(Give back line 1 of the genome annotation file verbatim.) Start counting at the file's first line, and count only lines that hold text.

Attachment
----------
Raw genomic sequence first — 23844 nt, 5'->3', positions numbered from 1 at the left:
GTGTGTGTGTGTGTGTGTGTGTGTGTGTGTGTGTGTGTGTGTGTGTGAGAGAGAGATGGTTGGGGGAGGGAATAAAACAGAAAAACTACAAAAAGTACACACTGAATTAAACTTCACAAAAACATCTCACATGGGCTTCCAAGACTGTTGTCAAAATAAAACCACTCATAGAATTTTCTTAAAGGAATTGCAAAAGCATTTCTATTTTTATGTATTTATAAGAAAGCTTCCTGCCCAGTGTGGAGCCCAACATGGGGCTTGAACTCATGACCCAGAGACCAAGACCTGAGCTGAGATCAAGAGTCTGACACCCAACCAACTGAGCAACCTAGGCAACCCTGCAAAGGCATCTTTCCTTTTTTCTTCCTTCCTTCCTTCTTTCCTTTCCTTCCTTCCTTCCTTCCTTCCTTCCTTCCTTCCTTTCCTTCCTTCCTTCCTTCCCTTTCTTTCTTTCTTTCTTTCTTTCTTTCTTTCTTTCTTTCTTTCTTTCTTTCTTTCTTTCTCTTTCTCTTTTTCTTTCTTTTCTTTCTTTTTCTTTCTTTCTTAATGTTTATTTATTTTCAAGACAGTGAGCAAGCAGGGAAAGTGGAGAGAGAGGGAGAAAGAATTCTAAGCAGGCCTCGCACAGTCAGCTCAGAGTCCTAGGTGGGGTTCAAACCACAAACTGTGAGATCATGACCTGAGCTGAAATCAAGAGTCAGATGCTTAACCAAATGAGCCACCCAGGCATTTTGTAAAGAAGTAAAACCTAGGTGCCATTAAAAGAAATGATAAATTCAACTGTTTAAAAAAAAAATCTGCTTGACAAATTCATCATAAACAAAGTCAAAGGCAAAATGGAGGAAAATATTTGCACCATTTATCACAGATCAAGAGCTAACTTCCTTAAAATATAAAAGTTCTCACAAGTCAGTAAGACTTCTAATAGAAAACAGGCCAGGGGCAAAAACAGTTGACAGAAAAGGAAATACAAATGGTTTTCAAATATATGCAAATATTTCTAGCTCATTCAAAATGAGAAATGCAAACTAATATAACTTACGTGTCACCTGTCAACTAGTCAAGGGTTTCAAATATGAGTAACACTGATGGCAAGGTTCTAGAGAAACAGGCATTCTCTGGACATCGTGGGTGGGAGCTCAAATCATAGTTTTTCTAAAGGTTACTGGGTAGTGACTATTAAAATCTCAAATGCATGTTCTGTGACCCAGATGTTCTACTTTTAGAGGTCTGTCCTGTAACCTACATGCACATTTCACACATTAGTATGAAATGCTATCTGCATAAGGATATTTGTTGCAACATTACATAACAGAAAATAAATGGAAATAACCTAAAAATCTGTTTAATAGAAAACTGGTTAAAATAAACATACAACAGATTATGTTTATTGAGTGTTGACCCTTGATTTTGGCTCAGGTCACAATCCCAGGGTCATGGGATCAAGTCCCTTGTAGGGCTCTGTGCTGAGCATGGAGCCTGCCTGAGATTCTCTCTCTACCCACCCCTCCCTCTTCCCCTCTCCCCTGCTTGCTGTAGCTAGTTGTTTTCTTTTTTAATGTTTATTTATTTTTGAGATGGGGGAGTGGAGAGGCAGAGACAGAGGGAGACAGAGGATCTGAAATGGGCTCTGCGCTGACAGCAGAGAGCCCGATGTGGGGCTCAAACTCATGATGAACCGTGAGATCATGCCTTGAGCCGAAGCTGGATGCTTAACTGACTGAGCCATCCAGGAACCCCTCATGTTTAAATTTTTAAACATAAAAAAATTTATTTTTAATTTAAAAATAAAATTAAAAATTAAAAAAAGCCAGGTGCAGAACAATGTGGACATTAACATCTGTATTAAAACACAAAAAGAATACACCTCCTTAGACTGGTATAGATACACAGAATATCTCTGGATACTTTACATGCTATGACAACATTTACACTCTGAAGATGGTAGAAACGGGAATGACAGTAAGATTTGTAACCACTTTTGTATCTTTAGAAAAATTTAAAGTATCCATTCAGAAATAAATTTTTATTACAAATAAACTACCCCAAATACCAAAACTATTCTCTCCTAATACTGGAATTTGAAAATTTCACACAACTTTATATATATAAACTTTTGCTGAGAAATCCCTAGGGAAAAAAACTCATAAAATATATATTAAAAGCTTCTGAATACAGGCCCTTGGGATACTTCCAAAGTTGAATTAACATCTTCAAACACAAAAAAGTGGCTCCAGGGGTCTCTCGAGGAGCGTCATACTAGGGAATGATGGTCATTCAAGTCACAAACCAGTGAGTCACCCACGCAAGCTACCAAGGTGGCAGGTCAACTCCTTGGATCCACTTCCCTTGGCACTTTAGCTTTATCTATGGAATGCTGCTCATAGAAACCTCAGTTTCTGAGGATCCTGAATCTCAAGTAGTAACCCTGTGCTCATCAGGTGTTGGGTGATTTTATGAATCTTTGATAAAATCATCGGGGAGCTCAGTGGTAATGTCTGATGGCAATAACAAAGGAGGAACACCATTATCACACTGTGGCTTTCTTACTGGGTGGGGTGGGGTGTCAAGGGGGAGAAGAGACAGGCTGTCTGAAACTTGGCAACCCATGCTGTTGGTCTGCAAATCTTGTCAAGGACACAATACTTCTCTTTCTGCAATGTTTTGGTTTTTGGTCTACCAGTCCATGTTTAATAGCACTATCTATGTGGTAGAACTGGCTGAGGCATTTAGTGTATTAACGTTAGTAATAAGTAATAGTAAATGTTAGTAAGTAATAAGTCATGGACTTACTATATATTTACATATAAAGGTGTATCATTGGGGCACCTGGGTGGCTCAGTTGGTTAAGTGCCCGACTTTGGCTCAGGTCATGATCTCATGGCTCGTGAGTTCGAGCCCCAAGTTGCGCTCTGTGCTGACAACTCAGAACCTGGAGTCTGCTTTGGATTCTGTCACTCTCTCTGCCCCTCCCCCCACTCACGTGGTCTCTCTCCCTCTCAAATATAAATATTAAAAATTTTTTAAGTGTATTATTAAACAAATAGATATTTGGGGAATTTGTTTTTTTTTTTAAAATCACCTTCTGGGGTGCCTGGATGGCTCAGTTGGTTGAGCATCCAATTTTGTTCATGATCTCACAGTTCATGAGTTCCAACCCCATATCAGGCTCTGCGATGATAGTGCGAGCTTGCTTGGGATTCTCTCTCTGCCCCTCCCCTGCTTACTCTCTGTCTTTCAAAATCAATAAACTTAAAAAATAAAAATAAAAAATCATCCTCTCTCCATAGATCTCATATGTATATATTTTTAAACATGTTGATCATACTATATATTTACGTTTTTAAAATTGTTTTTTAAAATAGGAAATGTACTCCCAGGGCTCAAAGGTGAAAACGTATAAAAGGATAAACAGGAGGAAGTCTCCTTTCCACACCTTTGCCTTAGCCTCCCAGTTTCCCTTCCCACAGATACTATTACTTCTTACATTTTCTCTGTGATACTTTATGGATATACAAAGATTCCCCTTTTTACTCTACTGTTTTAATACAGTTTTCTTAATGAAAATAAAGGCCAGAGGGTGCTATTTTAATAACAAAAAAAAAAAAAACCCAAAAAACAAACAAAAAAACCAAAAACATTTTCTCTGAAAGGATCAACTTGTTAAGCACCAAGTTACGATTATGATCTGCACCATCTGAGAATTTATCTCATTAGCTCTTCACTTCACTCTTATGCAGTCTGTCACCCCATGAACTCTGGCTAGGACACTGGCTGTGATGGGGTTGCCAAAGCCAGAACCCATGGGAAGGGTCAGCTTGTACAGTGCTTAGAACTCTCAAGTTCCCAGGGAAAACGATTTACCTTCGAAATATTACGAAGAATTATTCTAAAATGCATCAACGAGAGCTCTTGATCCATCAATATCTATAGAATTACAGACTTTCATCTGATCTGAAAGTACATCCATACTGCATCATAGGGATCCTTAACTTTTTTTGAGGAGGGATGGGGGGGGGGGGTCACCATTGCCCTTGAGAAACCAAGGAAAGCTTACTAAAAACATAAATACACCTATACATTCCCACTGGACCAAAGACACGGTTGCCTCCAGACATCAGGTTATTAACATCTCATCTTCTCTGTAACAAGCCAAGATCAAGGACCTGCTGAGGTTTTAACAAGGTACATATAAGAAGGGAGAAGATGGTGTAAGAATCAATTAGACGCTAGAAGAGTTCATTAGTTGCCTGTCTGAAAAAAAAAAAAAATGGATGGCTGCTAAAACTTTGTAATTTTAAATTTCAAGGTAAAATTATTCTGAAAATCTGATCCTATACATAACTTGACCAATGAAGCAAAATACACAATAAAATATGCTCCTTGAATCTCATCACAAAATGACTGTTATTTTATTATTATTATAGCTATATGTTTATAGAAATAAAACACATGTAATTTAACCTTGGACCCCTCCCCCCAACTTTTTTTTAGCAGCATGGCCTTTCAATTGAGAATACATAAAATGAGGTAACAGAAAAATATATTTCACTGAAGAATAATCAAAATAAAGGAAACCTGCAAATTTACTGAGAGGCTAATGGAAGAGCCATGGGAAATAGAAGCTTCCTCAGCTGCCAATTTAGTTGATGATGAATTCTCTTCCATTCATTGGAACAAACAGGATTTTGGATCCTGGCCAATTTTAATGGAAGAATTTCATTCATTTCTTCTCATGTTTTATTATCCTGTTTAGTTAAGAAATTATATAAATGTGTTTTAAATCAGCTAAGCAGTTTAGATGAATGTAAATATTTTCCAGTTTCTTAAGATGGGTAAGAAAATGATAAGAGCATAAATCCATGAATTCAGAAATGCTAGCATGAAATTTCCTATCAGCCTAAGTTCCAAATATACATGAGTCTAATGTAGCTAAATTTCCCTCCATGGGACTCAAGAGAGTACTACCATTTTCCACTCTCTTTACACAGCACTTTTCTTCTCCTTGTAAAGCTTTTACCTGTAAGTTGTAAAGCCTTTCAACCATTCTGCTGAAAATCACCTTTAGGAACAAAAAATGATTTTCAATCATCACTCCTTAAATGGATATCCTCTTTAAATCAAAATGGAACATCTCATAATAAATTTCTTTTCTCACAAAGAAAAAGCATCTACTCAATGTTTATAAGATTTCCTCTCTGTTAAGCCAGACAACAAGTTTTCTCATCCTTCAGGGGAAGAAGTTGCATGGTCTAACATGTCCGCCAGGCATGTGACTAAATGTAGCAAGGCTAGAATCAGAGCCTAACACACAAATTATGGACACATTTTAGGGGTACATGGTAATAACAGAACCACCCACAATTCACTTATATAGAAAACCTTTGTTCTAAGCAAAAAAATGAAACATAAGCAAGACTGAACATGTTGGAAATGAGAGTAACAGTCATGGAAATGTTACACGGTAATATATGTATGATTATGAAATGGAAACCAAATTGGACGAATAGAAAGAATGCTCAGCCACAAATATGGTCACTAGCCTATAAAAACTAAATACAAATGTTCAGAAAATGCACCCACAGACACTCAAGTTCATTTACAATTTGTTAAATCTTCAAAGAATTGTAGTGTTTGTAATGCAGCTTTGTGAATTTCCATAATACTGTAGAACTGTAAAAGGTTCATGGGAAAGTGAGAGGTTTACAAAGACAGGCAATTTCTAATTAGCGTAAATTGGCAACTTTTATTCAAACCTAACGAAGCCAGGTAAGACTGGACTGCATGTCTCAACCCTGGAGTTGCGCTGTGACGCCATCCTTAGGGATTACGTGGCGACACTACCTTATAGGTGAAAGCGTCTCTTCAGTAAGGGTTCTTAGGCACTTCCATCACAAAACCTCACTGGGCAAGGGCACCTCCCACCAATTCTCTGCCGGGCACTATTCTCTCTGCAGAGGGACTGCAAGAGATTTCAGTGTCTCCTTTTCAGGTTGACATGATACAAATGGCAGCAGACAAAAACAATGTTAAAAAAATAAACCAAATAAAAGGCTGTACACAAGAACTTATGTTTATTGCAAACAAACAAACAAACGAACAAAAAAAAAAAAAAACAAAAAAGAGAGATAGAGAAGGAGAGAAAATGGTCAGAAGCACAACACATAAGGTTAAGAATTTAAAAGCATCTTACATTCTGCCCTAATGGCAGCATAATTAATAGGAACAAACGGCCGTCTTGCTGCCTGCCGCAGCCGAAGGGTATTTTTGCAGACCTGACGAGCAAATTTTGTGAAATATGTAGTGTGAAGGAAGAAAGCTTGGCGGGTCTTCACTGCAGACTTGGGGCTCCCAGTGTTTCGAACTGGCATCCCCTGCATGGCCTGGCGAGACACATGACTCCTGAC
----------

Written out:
Raw genomic sequence first — 23844 nt, 5'->3', positions numbered from 1 at the left: